The 2019 bear market in cannabis stocks has led many investors to reassess their view of what really represents compelling value in the sector.

Since March, cannabis market indexes in Canada and the US have slumped by around 50 per cent. The local market hasn’t fared much better, having slumped by an average of around 20 per cent — a number which would be closer to 40 per cent if not for a handful of successful outliers.

But while that rising tide is no longer carrying all cannabis stocks higher, the nascent state of the industry means broader growth rates around usage and customer numbers are still robust.

To get an update on the sector Stockhead spoke with Rhys Cohen, a principal at medicinal cannabis consulting firm Freshleaf Analytics.

On the home front, Cohen highlighted that the nascent state of the sector meant relative growth rates were likely to remain strong in 2020.

“We estimate there’s about 10,000 active patients in Australia, and it’s growing at around 20 per cent month-on-month,” he said.

“So it’s entirely possible in 12 months time we might have more than 30,000 active users, which is a reasonable assumption to make if the current growth rates hold.”

Cohen also said the number of products in the local market would push towards the 100-mark. And right now most of those are imported from overseas producers, which presents an opportunity for Australian cultivators who can bring products to market at a lower price.

But despite the projections around local growth rates, Cohen said the bigger commercial opportunity was for companies that could execute on a successful export strategy. And that stems in part from the robust regulatory regime the Australian industry operates within.

“I think one thing Australia has done better than Canada and the USA has to do with our regulatory framework at a fundamental level,” Cohen said.

“If you look at how the industry developed in Canada, the mainstream medical community didn’t want a bar of it. So you’ve got this weird situation where someone sees a doctor, the doctor writes a medicinal cannabis recommendation and the patient contacts the drug manufacturer directly.”

“Conversely, if you’re an Australian, your cannabis is obtained the same as any other medicine; it’s prescribed by a doctor and dispensed through a pharmacy, which I think is a better way to do medical cannabis.”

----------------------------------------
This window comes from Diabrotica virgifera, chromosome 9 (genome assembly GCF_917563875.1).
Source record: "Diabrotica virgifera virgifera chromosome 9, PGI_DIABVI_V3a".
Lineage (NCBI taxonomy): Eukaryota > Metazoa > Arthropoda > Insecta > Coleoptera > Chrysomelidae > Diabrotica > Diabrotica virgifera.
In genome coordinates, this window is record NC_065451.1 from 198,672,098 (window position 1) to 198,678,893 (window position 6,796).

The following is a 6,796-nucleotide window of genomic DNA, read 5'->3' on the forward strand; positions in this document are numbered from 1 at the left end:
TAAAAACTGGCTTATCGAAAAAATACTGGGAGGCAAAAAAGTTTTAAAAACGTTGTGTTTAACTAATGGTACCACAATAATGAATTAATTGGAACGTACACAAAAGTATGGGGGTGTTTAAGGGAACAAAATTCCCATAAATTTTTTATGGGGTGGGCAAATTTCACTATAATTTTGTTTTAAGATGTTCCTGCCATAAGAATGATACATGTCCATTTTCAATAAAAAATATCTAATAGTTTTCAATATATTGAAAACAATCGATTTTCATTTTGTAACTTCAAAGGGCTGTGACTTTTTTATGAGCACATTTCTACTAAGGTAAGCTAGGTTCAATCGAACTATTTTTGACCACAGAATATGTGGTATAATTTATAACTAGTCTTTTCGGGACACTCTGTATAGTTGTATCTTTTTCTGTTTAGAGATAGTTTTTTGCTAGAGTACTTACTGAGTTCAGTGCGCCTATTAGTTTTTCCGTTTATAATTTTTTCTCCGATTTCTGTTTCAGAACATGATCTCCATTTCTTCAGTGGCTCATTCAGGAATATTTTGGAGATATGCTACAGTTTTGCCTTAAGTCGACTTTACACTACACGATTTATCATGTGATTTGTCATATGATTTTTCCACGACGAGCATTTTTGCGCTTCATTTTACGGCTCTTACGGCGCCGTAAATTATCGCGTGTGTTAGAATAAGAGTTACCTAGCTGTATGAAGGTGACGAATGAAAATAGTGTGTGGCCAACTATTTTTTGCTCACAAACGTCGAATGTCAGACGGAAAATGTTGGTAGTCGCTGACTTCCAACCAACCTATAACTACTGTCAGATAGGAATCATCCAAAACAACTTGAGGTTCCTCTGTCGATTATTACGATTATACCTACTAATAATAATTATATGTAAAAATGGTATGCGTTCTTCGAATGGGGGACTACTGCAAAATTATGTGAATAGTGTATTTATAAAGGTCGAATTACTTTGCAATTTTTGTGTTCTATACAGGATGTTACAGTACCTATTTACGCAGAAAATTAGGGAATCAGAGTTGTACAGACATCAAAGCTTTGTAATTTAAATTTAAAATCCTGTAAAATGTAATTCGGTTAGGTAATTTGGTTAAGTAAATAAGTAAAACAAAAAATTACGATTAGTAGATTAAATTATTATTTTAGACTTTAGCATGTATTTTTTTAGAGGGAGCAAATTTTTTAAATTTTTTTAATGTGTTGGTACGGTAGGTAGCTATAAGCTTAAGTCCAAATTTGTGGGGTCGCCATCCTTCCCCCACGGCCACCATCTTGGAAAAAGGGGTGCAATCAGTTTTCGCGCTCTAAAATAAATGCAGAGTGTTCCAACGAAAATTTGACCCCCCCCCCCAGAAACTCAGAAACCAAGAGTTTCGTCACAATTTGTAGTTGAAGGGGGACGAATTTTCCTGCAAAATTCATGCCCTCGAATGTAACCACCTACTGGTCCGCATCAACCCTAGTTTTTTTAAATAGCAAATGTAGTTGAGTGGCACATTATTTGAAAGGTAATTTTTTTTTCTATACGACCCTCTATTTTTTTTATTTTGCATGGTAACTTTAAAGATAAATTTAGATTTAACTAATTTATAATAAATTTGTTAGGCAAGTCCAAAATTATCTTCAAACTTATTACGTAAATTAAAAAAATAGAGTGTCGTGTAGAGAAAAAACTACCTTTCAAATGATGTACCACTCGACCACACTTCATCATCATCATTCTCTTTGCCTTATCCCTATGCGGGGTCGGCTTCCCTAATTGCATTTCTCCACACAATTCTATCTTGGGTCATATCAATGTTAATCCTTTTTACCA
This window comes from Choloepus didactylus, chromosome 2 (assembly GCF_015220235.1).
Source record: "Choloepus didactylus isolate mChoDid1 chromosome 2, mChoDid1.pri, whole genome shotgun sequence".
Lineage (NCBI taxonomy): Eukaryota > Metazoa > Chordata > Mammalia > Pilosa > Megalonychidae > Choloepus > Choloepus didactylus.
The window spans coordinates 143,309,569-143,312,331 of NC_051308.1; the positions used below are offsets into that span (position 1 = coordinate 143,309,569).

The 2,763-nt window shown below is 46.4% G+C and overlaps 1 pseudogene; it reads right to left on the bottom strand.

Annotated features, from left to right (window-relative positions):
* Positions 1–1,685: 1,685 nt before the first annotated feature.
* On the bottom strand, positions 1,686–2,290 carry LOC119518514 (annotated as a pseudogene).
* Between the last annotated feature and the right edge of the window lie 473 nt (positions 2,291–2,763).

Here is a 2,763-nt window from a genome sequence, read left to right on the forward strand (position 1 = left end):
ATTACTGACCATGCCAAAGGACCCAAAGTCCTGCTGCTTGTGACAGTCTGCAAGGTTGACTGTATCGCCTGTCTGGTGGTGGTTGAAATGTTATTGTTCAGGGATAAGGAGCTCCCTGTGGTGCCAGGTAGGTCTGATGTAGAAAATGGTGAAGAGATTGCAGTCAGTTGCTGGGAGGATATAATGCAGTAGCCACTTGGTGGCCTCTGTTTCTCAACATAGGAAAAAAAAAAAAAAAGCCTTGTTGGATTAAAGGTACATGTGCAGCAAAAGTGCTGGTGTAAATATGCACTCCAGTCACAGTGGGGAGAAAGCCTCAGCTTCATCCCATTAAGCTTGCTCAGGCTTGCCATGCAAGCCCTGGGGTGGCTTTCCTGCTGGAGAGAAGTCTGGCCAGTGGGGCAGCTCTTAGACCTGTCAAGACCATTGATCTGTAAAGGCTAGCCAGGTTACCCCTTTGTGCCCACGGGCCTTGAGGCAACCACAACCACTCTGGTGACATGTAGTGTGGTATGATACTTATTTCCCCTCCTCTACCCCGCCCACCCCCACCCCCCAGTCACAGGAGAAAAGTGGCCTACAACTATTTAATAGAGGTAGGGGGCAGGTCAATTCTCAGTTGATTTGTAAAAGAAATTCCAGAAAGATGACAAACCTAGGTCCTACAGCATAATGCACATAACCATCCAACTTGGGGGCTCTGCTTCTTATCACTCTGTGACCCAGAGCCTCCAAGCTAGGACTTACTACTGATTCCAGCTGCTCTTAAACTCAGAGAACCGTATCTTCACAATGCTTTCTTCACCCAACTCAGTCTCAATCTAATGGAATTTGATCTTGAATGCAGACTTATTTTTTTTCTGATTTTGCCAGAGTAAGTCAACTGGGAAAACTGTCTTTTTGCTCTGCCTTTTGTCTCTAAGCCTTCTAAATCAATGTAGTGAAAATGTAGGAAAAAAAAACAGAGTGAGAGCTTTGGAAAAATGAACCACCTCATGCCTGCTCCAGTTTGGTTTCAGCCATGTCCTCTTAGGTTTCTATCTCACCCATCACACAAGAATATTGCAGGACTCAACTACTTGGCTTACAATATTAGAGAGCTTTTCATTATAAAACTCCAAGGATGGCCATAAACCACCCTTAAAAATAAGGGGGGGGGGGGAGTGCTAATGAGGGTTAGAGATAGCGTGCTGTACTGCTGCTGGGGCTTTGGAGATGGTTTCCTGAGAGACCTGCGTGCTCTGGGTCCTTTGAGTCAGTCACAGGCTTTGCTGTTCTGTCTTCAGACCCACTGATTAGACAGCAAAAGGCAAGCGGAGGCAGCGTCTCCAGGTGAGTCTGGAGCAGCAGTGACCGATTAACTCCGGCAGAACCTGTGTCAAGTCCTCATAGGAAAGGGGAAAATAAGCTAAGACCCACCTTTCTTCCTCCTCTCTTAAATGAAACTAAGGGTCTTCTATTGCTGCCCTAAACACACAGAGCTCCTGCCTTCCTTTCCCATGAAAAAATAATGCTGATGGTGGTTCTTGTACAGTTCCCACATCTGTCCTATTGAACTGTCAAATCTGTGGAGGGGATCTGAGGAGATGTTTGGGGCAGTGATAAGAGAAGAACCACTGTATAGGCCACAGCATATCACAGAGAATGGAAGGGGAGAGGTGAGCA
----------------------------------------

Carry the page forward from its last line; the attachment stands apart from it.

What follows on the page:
But while low-dose CBD products are already in widespread over-the-counter distribution in markets such as Europe and the US, Cohen said he didn’t expect that framework to be applied in Australia anytime soon.

“I’m not optimistic, and that’s based on conversations I’ve had and observed other people having with the regulators,” he said.

“The decision to allow that kind of pathway will be one that will be made by the Therapeutic Goods Administration (TGA), and I think they’re unlikely to get on board with that — it’ll probably be a bit of a bridge too far at this stage.”

But taking a longer-term view, Cohen said Australia’s robust regulatory framework would create a competitive advantage for successful exporters.

“The interesting thing about Australia is that local cultivators will be competitive internationally,” he said.

“Our medical cannabis regulations are among the most stringent in the world, so by default any company that manages to bring a product to market is already adhering to the highest global standards of quality control.”

While Freshleaf is focused mainly on monitoring trends and regulatory developments in domestic medical cannabis, Cohen also offered his thoughts on this year’s mayhem in the listed space.

“My take is it did become a bubble. The kind of valuations we were seeing were totally unrealistic in connection with the revenues these companies were generating at the time,” he said.

“I think a lot of companies — especially the Canadian ones — were so awash with new funding they had more cash than they knew what to do with. And they were desperate to unload some of that, so it drove investment into big construction projects. But that only makes sense as a commercial strategy if you’ve got somewhere to sell your product.”

“So I think on one side you had companies being pushed by investor sentiment into overcommitting, and on the other hand they were being squeezed because the regulatory landscape wasn’t moving quickly enough to provide sufficient demand for the increased supply capacity.”

Ultimately, the repricing of cannabis stocks in 2019 was representative of the sector’s relative immaturity. And in that sense it was a “painful but necessary correction”.

“We’re now getting to the point where you can’t just put out a press release about a non-binding letter of intent and get a stock bump,” Cohen said.